I've always believed that using conditional boolean operators (a.k.a. short-circuiting) in stead of regular boolean operators doesn't affect the outcome of an expression.
var result = true | false & false;
has the same result as
var result = true || false && false
Both expressions result in
But what if I would mix regular and conditional operators?
var result1 = true || false & false; var result2 = true | false && false;
What would you expect? I would expect these to still return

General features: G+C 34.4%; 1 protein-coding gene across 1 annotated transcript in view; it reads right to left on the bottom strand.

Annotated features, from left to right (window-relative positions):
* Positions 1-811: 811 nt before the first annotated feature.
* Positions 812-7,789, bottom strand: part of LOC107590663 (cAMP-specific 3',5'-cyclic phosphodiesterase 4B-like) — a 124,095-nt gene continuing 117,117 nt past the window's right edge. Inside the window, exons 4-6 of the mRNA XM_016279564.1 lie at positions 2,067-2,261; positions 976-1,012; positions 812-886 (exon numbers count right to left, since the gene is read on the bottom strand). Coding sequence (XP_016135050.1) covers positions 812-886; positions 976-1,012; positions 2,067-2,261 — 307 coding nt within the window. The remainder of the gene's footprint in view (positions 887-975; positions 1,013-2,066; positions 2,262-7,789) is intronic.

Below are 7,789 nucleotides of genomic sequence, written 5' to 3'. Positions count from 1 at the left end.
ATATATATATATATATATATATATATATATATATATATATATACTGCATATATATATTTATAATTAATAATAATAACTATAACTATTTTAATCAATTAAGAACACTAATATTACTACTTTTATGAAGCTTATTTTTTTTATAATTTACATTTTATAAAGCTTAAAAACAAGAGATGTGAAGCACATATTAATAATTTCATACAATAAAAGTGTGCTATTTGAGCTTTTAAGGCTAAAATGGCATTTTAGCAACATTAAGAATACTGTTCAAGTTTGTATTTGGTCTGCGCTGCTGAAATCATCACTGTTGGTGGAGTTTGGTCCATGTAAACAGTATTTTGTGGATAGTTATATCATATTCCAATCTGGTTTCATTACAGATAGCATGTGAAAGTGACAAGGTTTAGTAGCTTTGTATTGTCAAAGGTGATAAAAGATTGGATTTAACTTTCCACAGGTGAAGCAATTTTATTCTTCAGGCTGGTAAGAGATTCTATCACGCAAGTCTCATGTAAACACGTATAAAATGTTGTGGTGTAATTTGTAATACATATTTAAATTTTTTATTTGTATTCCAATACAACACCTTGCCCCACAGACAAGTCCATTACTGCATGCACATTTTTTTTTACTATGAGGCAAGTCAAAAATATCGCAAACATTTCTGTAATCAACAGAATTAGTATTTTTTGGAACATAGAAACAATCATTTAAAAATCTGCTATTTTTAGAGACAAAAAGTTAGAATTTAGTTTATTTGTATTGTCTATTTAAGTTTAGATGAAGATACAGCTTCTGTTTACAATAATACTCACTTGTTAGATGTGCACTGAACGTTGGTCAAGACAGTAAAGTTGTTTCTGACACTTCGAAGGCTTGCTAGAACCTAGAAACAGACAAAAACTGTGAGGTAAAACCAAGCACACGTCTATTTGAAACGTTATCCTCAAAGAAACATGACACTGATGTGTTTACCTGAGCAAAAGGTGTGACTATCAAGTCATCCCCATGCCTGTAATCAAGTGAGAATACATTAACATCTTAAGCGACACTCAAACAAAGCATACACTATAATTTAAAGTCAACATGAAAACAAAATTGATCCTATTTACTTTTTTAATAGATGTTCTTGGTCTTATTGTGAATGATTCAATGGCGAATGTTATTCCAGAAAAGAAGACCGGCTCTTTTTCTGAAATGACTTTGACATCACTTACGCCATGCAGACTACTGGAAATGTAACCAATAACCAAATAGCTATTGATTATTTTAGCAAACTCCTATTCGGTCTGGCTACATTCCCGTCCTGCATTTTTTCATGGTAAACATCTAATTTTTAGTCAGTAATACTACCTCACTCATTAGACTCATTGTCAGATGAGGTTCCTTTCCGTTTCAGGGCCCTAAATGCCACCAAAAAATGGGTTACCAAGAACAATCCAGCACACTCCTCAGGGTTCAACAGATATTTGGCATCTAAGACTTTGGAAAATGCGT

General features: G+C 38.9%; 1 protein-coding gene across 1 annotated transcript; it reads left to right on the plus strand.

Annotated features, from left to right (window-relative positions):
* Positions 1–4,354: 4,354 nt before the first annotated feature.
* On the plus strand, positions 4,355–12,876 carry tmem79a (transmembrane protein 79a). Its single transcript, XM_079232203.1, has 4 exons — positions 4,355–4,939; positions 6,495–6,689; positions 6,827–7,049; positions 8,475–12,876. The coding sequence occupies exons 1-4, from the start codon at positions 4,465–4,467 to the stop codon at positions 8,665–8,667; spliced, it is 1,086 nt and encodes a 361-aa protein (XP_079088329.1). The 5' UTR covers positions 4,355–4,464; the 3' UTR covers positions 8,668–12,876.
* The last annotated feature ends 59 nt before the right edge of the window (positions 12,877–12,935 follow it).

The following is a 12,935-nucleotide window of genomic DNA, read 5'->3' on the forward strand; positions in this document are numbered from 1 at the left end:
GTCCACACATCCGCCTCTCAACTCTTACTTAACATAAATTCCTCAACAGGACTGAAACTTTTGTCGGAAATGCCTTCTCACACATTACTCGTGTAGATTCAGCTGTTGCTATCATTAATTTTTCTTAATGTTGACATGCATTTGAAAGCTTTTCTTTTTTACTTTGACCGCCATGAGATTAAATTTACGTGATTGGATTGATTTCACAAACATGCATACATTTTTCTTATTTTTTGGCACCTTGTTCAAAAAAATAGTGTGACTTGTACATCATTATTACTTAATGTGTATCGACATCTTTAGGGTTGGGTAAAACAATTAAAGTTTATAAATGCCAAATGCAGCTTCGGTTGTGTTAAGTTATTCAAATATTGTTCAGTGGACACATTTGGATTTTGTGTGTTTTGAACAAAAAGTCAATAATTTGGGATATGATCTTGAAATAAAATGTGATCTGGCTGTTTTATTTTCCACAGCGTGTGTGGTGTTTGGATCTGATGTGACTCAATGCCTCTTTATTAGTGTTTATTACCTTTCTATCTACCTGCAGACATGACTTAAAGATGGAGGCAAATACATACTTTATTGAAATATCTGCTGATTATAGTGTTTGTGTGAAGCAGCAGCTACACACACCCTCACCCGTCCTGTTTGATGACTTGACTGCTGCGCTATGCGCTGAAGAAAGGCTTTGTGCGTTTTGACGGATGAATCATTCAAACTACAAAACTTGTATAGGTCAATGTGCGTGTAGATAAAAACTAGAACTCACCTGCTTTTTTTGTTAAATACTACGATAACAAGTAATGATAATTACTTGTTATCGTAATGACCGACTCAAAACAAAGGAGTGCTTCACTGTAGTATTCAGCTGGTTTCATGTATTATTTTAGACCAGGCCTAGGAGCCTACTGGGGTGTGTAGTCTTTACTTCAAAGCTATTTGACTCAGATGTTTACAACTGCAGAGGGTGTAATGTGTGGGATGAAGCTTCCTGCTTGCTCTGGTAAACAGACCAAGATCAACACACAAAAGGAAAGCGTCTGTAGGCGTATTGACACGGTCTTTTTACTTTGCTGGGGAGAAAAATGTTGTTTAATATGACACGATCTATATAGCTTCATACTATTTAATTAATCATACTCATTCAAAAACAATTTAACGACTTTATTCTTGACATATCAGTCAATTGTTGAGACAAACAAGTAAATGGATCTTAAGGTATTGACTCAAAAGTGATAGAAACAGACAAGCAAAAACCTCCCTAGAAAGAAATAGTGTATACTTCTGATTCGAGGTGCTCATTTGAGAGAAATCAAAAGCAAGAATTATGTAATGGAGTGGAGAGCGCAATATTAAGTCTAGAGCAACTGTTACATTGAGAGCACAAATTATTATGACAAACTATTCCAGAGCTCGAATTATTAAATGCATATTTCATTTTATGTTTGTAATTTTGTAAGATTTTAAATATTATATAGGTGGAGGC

true. But that isn't the case. Result2 will be
I know this is because of the operator precedence. The precedence order is
& | && ||. This seems counter intuitive to me. I'd expect an order of
& && | ||, in which case all results would be the same (I think).
So I guess my real question isn't if short-circuiting can change the result. The question is why the order of precedence is such that short-circuiting can change the result.